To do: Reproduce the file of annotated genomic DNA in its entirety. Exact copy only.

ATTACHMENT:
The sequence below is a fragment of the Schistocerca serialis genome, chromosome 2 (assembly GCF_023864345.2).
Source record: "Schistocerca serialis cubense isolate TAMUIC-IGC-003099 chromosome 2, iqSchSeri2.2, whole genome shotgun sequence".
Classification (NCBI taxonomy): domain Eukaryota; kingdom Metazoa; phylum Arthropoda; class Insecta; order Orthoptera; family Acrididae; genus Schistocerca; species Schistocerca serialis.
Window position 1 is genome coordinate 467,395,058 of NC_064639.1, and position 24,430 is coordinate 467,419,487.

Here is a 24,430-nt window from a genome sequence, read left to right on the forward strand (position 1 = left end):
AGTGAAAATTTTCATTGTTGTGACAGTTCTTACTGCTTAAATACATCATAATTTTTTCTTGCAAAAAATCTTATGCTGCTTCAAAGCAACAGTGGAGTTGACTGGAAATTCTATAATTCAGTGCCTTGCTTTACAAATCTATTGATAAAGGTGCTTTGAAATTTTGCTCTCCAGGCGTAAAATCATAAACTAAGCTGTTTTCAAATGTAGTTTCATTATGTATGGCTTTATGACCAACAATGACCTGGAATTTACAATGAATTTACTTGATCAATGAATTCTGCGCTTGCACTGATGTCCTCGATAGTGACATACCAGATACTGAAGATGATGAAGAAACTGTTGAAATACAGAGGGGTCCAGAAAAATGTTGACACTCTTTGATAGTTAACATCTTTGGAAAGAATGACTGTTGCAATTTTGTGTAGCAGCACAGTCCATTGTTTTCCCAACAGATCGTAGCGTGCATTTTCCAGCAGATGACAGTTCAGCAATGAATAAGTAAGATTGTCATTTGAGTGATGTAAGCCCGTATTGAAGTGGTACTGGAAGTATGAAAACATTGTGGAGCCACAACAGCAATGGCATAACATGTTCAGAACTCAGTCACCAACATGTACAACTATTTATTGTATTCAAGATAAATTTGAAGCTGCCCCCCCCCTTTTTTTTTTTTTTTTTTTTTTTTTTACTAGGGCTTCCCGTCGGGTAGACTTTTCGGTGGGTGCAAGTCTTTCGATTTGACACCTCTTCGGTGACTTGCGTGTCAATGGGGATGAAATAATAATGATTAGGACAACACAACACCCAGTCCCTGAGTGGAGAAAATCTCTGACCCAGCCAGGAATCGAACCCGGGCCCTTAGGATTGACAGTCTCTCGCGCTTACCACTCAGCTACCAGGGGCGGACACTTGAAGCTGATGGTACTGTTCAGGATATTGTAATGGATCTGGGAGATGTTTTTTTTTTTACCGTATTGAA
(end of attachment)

The sequence below is a fragment of the Schistocerca serialis genome, chromosome 2 (assembly GCF_023864345.2).
Source record: "Schistocerca serialis cubense isolate TAMUIC-IGC-003099 chromosome 2, iqSchSeri2.2, whole genome shotgun sequence".
Classification (NCBI taxonomy): domain Eukaryota; kingdom Metazoa; phylum Arthropoda; class Insecta; order Orthoptera; family Acrididae; genus Schistocerca; species Schistocerca serialis.
Window position 1 is genome coordinate 467,395,058 of NC_064639.1, and position 24,430 is coordinate 467,419,487.

Here is a 24,430-nt window from a genome sequence, read left to right on the forward strand (position 1 = left end):
AGTGAAAATTTTCATTGTTGTGACAGTTCTTACTGCTTAAATACATCATAATTTTTTCTTGCAAAAAATCTTATGCTGCTTCAAAGCAACAGTGGAGTTGACTGGAAATTCTATAATTCAGTGCCTTGCTTTACAAATCTATTGATAAAGGTGCTTTGAAATTTTGCTCTCCAGGCGTAAAATCATAAACTAAGCTGTTTTCAAATGTAGTTTCATTATGTATGGCTTTATGACCAACAATGACCTGGAATTTACAATGAATTTACTTGATCAATGAATTCTGCGCTTGCACTGATGTCCTCGATAGTGACATACCAGATACTGAAGATGATGAAGAAACTGTTGAAATACAGAGGGGTCCAGAAAAATGTTGACACTCTTTGATAGTTAACATCTTTGGAAAGAATGACTGTTGCAATTTTGTGTAGCAGCACAGTCCATTGTTTTCCCAACAGATCGTAGCGTGCATTTTCCAGCAGATGACAGTTCAGCAATGAATAAGTAAGATTGTCATTTGAGTGATGTAAGCCCGTATTGAAGTGGTACTGGAAGTATGAAAACATTGTGGAGCCACAACAGCAATGGCATAACATGTTCAGAACTCAGTCACCAACATGTACAACTATTTATTGTATTCAAGATAAATTTGAAGCTGCCCCCCCCCTTTTTTTTTTTTTTTTTTTTTTTTTTACTAGGGCTTCCCGTCGGGTAGACTTTTCGGTGGGTGCAAGTCTTTCGATTTGACACCTCTTCGGTGACTTGCGTGTCAATGGGGATGAAATAATAATGATTAGGACAACACAACACCCAGTCCCTGAGTGGAGAAAATCTCTGACCCAGCCAGGAATCGAACCCGGGCCCTTAGGATTGACAGTCTCTCGCGCTTACCACTCAGCTACCAGGGGCGGACACTTGAAGCTGATGGTACTGTTCAGGATATTGTAATGGATCTGGGAGATGTTTTTTTTTTTACCGTATTGAA